(The next installment of our Easter trip to Luxembourg, via France and Belgium, with a quick dip into Germany too)
Recovering from climbing up (and down) the 408 steps from the Belgian town of Dinant to the citadel that looms over this small riverside town, we head to a cafe to rehydrate.
Perusing the menu, my daughter plumps for Coca-Cola Light (that’s Belgian for Diet Coke). I favour the fizzy mineral water Apollinaris, to echo the Roman theme of the engaging thriller I’m reading – Inceptio by Alison Morton. My husband, not being female and therefore not just glowing from our recent ascent, homes in on a drink to replenish lost salts: an Oxo.
Although this menu does have an international aura, I’m surprised to see Oxo listed. Rightly or wrongly, I associate it inextricably with my home country, having grown up just a few miles from the famous Oxo Tower in London.
OXO & ME
The Oxo Tower, now a fancy restaurant with panoramic views across London, was a familiar landmark on the commuter railway from our suburban home in Sidcup to Charing Cross. At secondary school, tasked with painting a city skyline, I incorporated a meticulous rendition of the Oxo Tower. I was incredulous when my elderly art teacher, Miss Barbara Snook, objected. What was not to love about the Oxo Tower? Not only was the architecture Art Deco, but the lettering was pleasingly palindromic.
Miss Snook admitted that she loved the Oxo Tower; I suspected they’d shared their heyday. But then she memorably explained her reasoning:
“In any painting, try not to include words, because the eye is automatically drawn to the text to read it and is diverted from the rest of your picture.”
She was right. I’ve often recalled her advice in art galleries, distracted by labels, and wished I’d shown more respect for her wise words at the time. It was only after leaving school that I discovered that she was also a world authority on embroidery. Years later, as a belated tribute to her wisdom, I bought from a secondhand shop a book that she’d written about needlework; I treasure it still.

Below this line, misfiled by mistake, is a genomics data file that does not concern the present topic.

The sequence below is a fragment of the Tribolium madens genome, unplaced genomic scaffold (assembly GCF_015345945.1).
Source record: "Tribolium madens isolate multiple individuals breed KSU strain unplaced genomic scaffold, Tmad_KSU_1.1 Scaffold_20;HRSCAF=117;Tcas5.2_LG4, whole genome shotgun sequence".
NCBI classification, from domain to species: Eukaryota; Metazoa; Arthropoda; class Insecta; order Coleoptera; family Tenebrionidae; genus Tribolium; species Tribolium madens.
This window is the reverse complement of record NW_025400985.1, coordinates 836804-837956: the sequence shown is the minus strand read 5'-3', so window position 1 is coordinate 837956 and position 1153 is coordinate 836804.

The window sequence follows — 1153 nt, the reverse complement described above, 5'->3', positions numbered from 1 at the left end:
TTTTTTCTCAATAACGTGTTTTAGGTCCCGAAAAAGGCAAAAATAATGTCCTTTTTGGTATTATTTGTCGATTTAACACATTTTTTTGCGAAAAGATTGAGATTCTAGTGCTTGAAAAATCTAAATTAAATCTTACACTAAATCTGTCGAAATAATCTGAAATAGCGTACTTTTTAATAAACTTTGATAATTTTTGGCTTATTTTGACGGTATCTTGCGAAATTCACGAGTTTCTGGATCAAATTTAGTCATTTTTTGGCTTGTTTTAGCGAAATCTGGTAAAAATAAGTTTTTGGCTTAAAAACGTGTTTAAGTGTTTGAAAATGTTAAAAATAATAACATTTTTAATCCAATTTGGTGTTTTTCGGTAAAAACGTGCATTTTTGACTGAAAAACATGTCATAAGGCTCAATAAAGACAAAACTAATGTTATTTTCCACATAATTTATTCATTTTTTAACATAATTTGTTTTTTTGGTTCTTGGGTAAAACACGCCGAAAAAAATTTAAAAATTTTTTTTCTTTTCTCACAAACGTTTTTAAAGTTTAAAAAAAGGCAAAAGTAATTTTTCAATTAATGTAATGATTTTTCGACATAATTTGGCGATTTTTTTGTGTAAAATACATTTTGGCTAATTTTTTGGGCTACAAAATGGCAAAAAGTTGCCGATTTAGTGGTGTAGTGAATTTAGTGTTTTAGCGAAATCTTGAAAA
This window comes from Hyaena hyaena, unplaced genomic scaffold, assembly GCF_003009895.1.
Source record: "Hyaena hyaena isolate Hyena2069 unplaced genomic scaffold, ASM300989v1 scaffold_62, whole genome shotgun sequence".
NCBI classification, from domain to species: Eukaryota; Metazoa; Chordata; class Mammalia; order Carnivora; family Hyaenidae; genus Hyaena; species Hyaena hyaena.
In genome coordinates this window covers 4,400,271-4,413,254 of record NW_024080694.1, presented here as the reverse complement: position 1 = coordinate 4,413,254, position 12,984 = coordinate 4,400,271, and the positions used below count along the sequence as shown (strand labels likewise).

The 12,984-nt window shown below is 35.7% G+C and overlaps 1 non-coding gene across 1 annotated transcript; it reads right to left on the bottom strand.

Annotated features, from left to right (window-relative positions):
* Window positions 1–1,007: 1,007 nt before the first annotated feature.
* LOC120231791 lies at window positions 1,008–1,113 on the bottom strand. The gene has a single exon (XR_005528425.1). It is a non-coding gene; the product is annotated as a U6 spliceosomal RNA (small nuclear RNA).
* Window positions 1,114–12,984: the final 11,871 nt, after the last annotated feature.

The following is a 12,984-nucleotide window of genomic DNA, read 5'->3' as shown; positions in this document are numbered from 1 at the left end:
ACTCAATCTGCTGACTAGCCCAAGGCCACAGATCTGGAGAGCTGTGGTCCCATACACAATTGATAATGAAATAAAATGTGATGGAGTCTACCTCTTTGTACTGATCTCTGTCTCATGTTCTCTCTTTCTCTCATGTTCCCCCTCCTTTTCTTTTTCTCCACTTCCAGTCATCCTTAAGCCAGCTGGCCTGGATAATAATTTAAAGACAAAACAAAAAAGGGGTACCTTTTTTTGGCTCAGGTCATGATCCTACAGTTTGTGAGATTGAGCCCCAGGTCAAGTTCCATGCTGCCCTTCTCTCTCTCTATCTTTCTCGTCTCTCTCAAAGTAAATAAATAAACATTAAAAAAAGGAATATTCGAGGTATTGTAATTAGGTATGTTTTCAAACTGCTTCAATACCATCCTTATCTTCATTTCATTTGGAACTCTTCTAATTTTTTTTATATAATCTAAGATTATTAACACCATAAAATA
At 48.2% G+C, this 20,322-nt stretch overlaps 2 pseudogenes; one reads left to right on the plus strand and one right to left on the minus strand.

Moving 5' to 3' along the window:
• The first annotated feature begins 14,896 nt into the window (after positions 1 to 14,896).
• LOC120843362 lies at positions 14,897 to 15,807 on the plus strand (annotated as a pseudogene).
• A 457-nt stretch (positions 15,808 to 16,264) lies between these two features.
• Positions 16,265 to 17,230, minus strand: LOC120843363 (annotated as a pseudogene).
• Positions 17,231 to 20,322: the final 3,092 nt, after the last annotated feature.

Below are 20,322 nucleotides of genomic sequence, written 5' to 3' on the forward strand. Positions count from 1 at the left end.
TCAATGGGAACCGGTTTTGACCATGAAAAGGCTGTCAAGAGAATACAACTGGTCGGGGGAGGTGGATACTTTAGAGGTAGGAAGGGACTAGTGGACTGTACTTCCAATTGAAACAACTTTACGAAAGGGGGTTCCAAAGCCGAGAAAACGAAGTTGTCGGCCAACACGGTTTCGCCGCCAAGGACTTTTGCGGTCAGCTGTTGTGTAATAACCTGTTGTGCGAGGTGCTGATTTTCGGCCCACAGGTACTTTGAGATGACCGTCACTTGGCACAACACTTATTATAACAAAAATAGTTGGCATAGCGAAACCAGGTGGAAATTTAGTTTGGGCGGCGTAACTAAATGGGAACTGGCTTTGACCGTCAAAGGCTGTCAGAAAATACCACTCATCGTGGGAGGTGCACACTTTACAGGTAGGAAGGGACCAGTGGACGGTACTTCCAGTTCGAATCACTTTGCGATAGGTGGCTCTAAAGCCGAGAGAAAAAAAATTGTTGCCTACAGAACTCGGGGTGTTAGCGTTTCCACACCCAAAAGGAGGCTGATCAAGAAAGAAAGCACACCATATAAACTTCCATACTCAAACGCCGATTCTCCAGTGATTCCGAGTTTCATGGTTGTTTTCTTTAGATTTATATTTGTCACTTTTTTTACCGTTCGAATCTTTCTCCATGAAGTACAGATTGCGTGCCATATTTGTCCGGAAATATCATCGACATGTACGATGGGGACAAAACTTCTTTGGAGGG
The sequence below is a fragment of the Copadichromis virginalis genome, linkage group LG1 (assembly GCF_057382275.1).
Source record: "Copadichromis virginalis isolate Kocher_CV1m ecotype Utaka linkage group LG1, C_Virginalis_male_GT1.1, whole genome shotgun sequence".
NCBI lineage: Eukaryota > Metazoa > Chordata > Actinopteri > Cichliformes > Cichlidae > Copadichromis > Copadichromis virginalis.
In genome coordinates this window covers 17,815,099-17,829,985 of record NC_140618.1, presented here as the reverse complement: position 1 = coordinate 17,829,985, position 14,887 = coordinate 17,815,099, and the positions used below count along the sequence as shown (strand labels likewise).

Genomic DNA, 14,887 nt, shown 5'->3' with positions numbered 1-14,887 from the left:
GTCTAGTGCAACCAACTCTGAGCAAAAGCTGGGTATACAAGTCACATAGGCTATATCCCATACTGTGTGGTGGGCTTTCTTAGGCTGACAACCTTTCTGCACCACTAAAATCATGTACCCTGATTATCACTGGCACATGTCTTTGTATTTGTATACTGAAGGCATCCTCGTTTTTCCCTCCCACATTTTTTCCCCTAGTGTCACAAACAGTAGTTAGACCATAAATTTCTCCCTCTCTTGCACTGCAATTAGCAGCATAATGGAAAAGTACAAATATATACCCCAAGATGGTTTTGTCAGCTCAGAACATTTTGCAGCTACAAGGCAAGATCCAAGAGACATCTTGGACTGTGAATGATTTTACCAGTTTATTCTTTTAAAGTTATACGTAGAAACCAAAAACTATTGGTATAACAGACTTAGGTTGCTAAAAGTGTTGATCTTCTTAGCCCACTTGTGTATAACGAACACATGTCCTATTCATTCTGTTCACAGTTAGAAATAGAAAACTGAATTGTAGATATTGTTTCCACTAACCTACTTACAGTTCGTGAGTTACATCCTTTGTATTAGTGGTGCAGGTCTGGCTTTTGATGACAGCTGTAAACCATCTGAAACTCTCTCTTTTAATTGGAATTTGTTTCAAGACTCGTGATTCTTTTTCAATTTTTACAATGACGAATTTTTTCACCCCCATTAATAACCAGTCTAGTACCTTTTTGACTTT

And again, decades later in a cafe in Belgium, I sit recalling her sagacity as we wait for the waiter to bring our unlikely assortment of drinks.
I realise that the only other setting in which I’ve come across people drinking Oxo as a beverage rather than adding it to a casserole or gravy is my grandmother’s house (in Sidcup again), where she and my Great Auntie Nellie favoured it as a fortifying mid-morning pick-me-up. This was the same Auntie Nellie who enjoyed salt-and-pepper sandwiches, so I’d assumed her Oxo habit to be a measure of frugality, acquired during war-time rationing, rather than a treat meriting this menu’s price of 2 Euros 30 cents.
AN OXO EXTRAVAGANZA
When our drinks finally arrive, my Apollinaris is pleasingly labelled “The Queen of Table Waters” . Despite its Romanesque name, it is served in true Belgian style with a tiny dish of bar snacks. But if my drink is the Queen, my husband’s is surely King. Presented in a glass on its own silver platter, it is accompanied by a plastic-wrapped melba toast, a grinder of mixed spices and a bottle of Lea and Perrin’s Worcester Sauce. Getting as close as he ever does to cooking, my husband assembles all the components (they really should serve this drink in Ikea cafes). After the first sip, he breathes out a big steamy sigh of contentment.
“Aah, this is nice!” he declares emphatically. “I ought to drink this more often.”
I’m about as likely to drink a mug of Oxo as a cup of Bisto, but being the dutiful wife that I am, I buy a box of it at the supermarket on the way back to our camper van. The irony is not lost on me that our next destination will be the picturesque riverside town of Bouillon. Better not mention the Oxo.